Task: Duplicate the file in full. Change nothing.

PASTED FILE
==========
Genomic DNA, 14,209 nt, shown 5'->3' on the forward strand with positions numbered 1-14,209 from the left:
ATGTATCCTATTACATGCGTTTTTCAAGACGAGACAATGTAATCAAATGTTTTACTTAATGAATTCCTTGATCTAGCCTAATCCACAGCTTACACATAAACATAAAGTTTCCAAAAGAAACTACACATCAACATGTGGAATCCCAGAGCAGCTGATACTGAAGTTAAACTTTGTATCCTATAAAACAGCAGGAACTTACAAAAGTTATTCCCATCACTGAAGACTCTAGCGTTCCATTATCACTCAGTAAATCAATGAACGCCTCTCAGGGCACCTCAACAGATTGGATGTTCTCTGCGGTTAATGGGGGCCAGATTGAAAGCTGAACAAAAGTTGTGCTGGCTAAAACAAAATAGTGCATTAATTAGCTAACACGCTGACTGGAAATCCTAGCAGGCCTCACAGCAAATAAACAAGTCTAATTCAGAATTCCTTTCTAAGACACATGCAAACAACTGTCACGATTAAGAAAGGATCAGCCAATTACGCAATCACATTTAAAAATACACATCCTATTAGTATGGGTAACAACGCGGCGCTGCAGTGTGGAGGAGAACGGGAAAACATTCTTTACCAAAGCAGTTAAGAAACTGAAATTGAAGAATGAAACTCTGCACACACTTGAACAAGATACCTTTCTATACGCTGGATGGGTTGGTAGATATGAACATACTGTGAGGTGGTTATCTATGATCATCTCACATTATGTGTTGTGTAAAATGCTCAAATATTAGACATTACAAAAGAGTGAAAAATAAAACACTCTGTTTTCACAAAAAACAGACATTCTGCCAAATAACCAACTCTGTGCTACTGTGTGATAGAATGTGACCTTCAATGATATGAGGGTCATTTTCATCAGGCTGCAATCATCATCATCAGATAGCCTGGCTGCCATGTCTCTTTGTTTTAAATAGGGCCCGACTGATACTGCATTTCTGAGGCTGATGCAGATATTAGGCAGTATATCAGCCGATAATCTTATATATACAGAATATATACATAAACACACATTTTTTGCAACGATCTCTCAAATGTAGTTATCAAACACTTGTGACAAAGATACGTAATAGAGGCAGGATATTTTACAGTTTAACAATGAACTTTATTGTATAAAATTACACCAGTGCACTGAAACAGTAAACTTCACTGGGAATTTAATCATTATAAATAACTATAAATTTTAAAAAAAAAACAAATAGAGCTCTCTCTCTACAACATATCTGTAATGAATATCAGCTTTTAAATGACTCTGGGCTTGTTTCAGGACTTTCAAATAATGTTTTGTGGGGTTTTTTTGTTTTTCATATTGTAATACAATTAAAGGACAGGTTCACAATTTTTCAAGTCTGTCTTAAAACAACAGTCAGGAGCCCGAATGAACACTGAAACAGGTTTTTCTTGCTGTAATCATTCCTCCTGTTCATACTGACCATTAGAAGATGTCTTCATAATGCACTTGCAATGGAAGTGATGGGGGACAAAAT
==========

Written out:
Genomic DNA, 14,209 nt, shown 5'->3' on the forward strand with positions numbered 1-14,209 from the left:
ATGTATCCTATTACATGCGTTTTTCAAGACGAGACAATGTAATCAAATGTTTTACTTAATGAATTCCTTGATCTAGCCTAATCCACAGCTTACACATAAACATAAAGTTTCCAAAAGAAACTACACATCAACATGTGGAATCCCAGAGCAGCTGATACTGAAGTTAAACTTTGTATCCTATAAAACAGCAGGAACTTACAAAAGTTATTCCCATCACTGAAGACTCTAGCGTTCCATTATCACTCAGTAAATCAATGAACGCCTCTCAGGGCACCTCAACAGATTGGATGTTCTCTGCGGTTAATGGGGGCCAGATTGAAAGCTGAACAAAAGTTGTGCTGGCTAAAACAAAATAGTGCATTAATTAGCTAACACGCTGACTGGAAATCCTAGCAGGCCTCACAGCAAATAAACAAGTCTAATTCAGAATTCCTTTCTAAGACACATGCAAACAACTGTCACGATTAAGAAAGGATCAGCCAATTACGCAATCACATTTAAAAATACACATCCTATTAGTATGGGTAACAACGCGGCGCTGCAGTGTGGAGGAGAACGGGAAAACATTCTTTACCAAAGCAGTTAAGAAACTGAAATTGAAGAATGAAACTCTGCACACACTTGAACAAGATACCTTTCTATACGCTGGATGGGTTGGTAGATATGAACATACTGTGAGGTGGTTATCTATGATCATCTCACATTATGTGTTGTGTAAAATGCTCAAATATTAGACATTACAAAAGAGTGAAAAATAAAACACTCTGTTTTCACAAAAAACAGACATTCTGCCAAATAACCAACTCTGTGCTACTGTGTGATAGAATGTGACCTTCAATGATATGAGGGTCATTTTCATCAGGCTGCAATCATCATCATCAGATAGCCTGGCTGCCATGTCTCTTTGTTTTAAATAGGGCCCGACTGATACTGCATTTCTGAGGCTGATGCAGATATTAGGCAGTATATCAGCCGATAATCTTATATATACAGAATATATACATAAACACACATTTTTTGCAACGATCTCTCAAATGTAGTTATCAAACACTTGTGACAAAGATACGTAATAGAGGCAGGATATTTTACAGTTTAACAATGAACTTTATTGTATAAAATTACACCAGTGCACTGAAACAGTAAACTTCACTGGGAATTTAATCATTATAAATAACTATAAATTTTAAAAAAAAAACAAATAGAGCTCTCTCTCTACAACATATCTGTAATGAATATCAGCTTTTAAATGACTCTGGGCTTGTTTCAGGACTTTCAAATAATGTTTTGTGGGGTTTTTTTGTTTTTCATATTGTAATACAATTAAAGGACAGGTTCACAATTTTTCAAGTCTGTCTTAAAACAACAGTCAGGAGCCCGAATGAACACTGAAACAGGTTTTTCTTGCTGTAATCATTCCTCCTGTTCATACTGACCATTAGAAGATGTCTTCATAATGCACTTGCAATGGAAGTGATGGGGGACAAAAT